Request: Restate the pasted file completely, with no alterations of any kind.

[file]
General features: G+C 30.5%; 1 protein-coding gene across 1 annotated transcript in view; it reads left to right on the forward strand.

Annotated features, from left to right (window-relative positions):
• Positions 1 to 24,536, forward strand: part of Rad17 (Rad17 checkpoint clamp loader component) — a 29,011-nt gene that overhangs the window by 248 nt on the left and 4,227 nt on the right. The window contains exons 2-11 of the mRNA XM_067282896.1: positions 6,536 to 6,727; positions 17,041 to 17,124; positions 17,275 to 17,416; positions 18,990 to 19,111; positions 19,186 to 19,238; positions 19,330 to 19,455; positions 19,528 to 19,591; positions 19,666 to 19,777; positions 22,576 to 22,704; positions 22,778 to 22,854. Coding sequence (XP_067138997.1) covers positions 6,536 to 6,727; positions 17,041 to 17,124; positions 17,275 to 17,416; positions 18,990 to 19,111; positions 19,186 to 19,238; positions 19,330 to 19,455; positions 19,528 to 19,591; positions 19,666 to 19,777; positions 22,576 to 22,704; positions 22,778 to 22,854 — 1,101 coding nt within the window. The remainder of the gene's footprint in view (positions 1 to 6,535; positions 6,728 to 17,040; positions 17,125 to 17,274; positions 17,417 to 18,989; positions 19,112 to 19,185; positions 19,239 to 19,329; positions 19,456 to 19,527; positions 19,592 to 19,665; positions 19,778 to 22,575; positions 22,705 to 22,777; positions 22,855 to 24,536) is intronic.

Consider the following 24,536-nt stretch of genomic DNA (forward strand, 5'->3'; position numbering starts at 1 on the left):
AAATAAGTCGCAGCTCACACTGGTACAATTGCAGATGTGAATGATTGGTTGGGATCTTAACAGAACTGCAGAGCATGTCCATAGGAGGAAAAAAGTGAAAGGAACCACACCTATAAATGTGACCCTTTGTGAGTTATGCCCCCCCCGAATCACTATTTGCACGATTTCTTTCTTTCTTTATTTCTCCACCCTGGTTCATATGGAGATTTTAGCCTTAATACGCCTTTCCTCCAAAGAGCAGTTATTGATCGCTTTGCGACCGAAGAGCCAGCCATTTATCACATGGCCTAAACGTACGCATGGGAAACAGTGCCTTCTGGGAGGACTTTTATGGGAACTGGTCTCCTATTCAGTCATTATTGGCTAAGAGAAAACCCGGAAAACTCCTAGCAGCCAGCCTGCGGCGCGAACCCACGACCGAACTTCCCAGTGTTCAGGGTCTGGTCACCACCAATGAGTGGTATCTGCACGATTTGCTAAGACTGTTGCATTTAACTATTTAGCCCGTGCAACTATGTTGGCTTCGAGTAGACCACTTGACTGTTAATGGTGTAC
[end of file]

General features: G+C 30.5%; 1 protein-coding gene across 1 annotated transcript in view; it reads left to right on the forward strand.

Annotated features, from left to right (window-relative positions):
• Positions 1 to 24,536, forward strand: part of Rad17 (Rad17 checkpoint clamp loader component) — a 29,011-nt gene that overhangs the window by 248 nt on the left and 4,227 nt on the right. The window contains exons 2-11 of the mRNA XM_067282896.1: positions 6,536 to 6,727; positions 17,041 to 17,124; positions 17,275 to 17,416; positions 18,990 to 19,111; positions 19,186 to 19,238; positions 19,330 to 19,455; positions 19,528 to 19,591; positions 19,666 to 19,777; positions 22,576 to 22,704; positions 22,778 to 22,854. Coding sequence (XP_067138997.1) covers positions 6,536 to 6,727; positions 17,041 to 17,124; positions 17,275 to 17,416; positions 18,990 to 19,111; positions 19,186 to 19,238; positions 19,330 to 19,455; positions 19,528 to 19,591; positions 19,666 to 19,777; positions 22,576 to 22,704; positions 22,778 to 22,854 — 1,101 coding nt within the window. The remainder of the gene's footprint in view (positions 1 to 6,535; positions 6,728 to 17,040; positions 17,125 to 17,274; positions 17,417 to 18,989; positions 19,112 to 19,185; positions 19,239 to 19,329; positions 19,456 to 19,527; positions 19,592 to 19,665; positions 19,778 to 22,575; positions 22,705 to 22,777; positions 22,855 to 24,536) is intronic.

Consider the following 24,536-nt stretch of genomic DNA (forward strand, 5'->3'; position numbering starts at 1 on the left):
AAATAAGTCGCAGCTCACACTGGTACAATTGCAGATGTGAATGATTGGTTGGGATCTTAACAGAACTGCAGAGCATGTCCATAGGAGGAAAAAAGTGAAAGGAACCACACCTATAAATGTGACCCTTTGTGAGTTATGCCCCCCCCGAATCACTATTTGCACGATTTCTTTCTTTCTTTATTTCTCCACCCTGGTTCATATGGAGATTTTAGCCTTAATACGCCTTTCCTCCAAAGAGCAGTTATTGATCGCTTTGCGACCGAAGAGCCAGCCATTTATCACATGGCCTAAACGTACGCATGGGAAACAGTGCCTTCTGGGAGGACTTTTATGGGAACTGGTCTCCTATTCAGTCATTATTGGCTAAGAGAAAACCCGGAAAACTCCTAGCAGCCAGCCTGCGGCGCGAACCCACGACCGAACTTCCCAGTGTTCAGGGTCTGGTCACCACCAATGAGTGGTATCTGCACGATTTGCTAAGACTGTTGCATTTAACTATTTAGCCCGTGCAACTATGTTGGCTTCGAGTAGACCACTTGACTGTTAATGGTGTAC